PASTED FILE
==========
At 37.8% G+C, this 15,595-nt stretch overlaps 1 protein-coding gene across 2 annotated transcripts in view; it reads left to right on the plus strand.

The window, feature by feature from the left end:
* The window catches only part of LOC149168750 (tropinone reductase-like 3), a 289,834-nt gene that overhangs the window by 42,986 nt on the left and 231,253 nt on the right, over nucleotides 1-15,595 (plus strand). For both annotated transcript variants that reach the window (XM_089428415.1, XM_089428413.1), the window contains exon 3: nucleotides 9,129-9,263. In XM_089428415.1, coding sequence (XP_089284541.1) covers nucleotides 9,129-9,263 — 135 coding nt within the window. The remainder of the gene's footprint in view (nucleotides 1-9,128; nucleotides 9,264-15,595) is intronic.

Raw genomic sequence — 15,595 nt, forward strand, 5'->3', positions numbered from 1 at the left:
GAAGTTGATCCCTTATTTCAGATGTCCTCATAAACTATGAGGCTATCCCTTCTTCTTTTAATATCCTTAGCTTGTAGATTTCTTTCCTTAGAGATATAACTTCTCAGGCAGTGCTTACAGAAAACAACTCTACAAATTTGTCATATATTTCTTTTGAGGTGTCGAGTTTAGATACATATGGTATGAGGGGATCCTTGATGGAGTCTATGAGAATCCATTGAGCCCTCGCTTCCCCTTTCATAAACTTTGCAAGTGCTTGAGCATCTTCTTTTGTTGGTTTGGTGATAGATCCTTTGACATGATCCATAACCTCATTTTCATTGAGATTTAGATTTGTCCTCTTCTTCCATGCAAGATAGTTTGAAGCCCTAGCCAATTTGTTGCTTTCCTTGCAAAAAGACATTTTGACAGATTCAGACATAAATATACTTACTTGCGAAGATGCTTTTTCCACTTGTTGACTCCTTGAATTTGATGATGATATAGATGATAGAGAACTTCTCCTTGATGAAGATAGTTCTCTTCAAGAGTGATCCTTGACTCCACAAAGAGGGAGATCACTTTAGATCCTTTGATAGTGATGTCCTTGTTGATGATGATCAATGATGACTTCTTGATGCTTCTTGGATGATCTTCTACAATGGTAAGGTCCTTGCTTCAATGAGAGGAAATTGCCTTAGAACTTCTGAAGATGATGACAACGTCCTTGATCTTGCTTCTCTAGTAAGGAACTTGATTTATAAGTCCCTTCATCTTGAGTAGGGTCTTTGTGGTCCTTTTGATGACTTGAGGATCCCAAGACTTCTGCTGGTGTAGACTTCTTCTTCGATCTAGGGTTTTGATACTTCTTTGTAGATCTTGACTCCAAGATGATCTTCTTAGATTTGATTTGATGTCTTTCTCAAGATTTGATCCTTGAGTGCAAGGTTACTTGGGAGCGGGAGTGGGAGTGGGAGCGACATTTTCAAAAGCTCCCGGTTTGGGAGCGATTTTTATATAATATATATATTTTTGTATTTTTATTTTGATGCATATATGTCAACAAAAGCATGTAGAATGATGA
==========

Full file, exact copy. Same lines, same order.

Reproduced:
At 37.8% G+C, this 15,595-nt stretch overlaps 1 protein-coding gene across 2 annotated transcripts in view; it reads left to right on the plus strand.

The window, feature by feature from the left end:
* The window catches only part of LOC149168750 (tropinone reductase-like 3), a 289,834-nt gene that overhangs the window by 42,986 nt on the left and 231,253 nt on the right, over nucleotides 1-15,595 (plus strand). For both annotated transcript variants that reach the window (XM_089428415.1, XM_089428413.1), the window contains exon 3: nucleotides 9,129-9,263. In XM_089428415.1, coding sequence (XP_089284541.1) covers nucleotides 9,129-9,263 — 135 coding nt within the window. The remainder of the gene's footprint in view (nucleotides 1-9,128; nucleotides 9,264-15,595) is intronic.

Raw genomic sequence — 15,595 nt, forward strand, 5'->3', positions numbered from 1 at the left:
GAAGTTGATCCCTTATTTCAGATGTCCTCATAAACTATGAGGCTATCCCTTCTTCTTTTAATATCCTTAGCTTGTAGATTTCTTTCCTTAGAGATATAACTTCTCAGGCAGTGCTTACAGAAAACAACTCTACAAATTTGTCATATATTTCTTTTGAGGTGTCGAGTTTAGATACATATGGTATGAGGGGATCCTTGATGGAGTCTATGAGAATCCATTGAGCCCTCGCTTCCCCTTTCATAAACTTTGCAAGTGCTTGAGCATCTTCTTTTGTTGGTTTGGTGATAGATCCTTTGACATGATCCATAACCTCATTTTCATTGAGATTTAGATTTGTCCTCTTCTTCCATGCAAGATAGTTTGAAGCCCTAGCCAATTTGTTGCTTTCCTTGCAAAAAGACATTTTGACAGATTCAGACATAAATATACTTACTTGCGAAGATGCTTTTTCCACTTGTTGACTCCTTGAATTTGATGATGATATAGATGATAGAGAACTTCTCCTTGATGAAGATAGTTCTCTTCAAGAGTGATCCTTGACTCCACAAAGAGGGAGATCACTTTAGATCCTTTGATAGTGATGTCCTTGTTGATGATGATCAATGATGACTTCTTGATGCTTCTTGGATGATCTTCTACAATGGTAAGGTCCTTGCTTCAATGAGAGGAAATTGCCTTAGAACTTCTGAAGATGATGACAACGTCCTTGATCTTGCTTCTCTAGTAAGGAACTTGATTTATAAGTCCCTTCATCTTGAGTAGGGTCTTTGTGGTCCTTTTGATGACTTGAGGATCCCAAGACTTCTGCTGGTGTAGACTTCTTCTTCGATCTAGGGTTTTGATACTTCTTTGTAGATCTTGACTCCAAGATGATCTTCTTAGATTTGATTTGATGTCTTTCTCAAGATTTGATCCTTGAGTGCAAGGTTACTTGGGAGCGGGAGTGGGAGTGGGAGCGACATTTTCAAAAGCTCCCGGTTTGGGAGCGATTTTTATATAATATATATATTTTTGTATTTTTATTTTGATGCATATATGTCAACAAAAGCATGTAGAATGATGA